This photo has been used for illustrative purpose only.
Sometimes children like to throw food on the floor rather than eat it during mealtimes. They might eat if you feed them yourself but you may also feel like you need the child to learn how to feed himself.
First of all, you need not worry. The emergence of “throwing food on the floor behaviour” at this age, especially if a dog is waiting below, is indisputable indication that the child’s development, not to mention sense of humour, is proceeding according to plan.
Give your child one small piece of finger food at a time. If he throws it on the floor, ignore him. Continue eating and talking. When he motions toward the floor, pick up the morsel and give it to him.
Do so with great nonchalance, without saying anything or even looking at him. If he throws it on the floor again, repeat the sequence. When you are finished with your meal, clear the table, including his tray, and let him down. When he is hungry, he will let you know. In which case, feed him. Eventually, this too will pass.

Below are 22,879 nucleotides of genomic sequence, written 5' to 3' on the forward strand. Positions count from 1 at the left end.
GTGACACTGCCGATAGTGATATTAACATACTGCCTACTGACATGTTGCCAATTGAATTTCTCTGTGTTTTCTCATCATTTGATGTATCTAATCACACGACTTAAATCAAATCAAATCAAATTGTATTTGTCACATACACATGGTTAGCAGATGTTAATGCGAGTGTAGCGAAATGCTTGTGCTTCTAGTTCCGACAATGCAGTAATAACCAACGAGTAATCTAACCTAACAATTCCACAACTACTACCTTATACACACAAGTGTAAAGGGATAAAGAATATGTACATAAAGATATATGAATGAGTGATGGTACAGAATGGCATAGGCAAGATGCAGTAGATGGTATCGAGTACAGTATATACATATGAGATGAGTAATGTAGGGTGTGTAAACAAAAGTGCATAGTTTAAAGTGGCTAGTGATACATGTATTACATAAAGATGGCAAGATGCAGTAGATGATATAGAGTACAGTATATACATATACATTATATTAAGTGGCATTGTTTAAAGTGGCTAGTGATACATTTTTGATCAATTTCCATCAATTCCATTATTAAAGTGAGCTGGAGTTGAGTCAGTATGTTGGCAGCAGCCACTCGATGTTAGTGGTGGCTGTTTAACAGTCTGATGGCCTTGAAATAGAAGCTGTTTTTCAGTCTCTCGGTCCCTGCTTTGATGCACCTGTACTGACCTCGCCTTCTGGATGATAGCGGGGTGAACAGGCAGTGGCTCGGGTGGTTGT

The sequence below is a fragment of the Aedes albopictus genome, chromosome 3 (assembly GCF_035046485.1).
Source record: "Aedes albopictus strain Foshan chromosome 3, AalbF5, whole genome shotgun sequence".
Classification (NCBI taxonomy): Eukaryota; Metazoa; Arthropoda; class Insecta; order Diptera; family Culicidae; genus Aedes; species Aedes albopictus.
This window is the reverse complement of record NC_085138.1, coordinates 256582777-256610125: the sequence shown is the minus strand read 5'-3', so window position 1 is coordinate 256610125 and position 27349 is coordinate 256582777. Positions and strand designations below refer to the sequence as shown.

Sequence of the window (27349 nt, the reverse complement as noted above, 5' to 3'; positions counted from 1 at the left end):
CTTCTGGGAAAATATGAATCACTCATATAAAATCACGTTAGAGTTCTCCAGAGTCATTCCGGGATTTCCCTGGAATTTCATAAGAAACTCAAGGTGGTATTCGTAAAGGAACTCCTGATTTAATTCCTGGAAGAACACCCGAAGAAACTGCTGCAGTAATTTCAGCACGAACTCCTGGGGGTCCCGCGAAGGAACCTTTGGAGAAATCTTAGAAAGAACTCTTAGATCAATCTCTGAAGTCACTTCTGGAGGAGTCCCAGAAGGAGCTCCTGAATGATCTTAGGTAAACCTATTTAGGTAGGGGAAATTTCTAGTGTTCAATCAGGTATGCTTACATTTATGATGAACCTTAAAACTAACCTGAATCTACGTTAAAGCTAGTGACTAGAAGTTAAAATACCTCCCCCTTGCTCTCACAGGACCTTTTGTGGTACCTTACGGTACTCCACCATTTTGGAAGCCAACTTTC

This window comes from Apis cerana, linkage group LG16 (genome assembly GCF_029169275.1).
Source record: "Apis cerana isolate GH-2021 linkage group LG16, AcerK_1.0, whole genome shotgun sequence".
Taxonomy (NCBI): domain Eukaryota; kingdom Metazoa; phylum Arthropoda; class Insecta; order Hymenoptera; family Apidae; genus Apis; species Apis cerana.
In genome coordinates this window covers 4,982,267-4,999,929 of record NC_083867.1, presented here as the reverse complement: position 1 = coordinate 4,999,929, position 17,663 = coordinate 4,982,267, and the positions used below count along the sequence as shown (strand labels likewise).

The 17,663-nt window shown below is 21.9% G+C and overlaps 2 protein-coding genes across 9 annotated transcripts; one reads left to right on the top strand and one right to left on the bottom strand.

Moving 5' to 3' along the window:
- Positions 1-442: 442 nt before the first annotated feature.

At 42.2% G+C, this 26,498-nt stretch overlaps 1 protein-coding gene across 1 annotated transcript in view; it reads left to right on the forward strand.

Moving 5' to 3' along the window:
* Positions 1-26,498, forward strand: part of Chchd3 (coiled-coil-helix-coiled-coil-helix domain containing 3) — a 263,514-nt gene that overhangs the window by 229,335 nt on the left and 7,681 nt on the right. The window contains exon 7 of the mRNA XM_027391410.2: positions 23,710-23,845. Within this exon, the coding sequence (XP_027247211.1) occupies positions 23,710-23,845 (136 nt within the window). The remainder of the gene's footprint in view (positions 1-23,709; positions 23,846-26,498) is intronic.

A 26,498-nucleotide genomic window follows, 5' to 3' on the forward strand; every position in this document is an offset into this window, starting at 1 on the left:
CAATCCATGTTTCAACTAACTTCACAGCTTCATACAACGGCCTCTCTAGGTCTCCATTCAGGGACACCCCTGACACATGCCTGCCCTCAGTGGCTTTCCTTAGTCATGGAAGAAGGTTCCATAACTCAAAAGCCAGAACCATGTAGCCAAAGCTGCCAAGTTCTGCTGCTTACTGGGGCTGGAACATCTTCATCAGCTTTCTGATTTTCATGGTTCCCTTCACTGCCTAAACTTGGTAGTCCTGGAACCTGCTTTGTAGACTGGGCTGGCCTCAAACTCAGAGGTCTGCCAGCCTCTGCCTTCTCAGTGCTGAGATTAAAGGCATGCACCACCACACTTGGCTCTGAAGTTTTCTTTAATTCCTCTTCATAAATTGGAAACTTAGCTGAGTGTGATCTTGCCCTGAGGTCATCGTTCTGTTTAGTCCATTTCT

The child above may simply be taking innocent delight in orchestrating a “dance” during family mealtimes. This is not a discipline problem but if treated as such has the potential of eventually developing into a major battle over food and eating. In fact, mealtime problems have become, in recent years, one of the most vexing of parenting issues.
To significant degree, this has to do with the fact that today’s parents tend to pay entirely too much attention to their children during mealtimes. They often treat their children like “superstars” at the table, thus giving them a stage from which to perform. These performances usually take the form of picking at and complaining about food and refusing to eat or acting like anything other than ice cream and French fries triggers an involuntary gag reflex.
Pay minimal attention to young children during the family meal. Parents should engage in conversation, only occasionally asking children questions that are not food related. As a child grows, he can be included more and more in mealtime conversation, but “table talk” should never be about food, and the understanding should most definitely be that if one cannot say something nice about the meal, one should say nothing at all.
Under no circumstances should parents ever prepare a child a separate meal.
Tribune News Service
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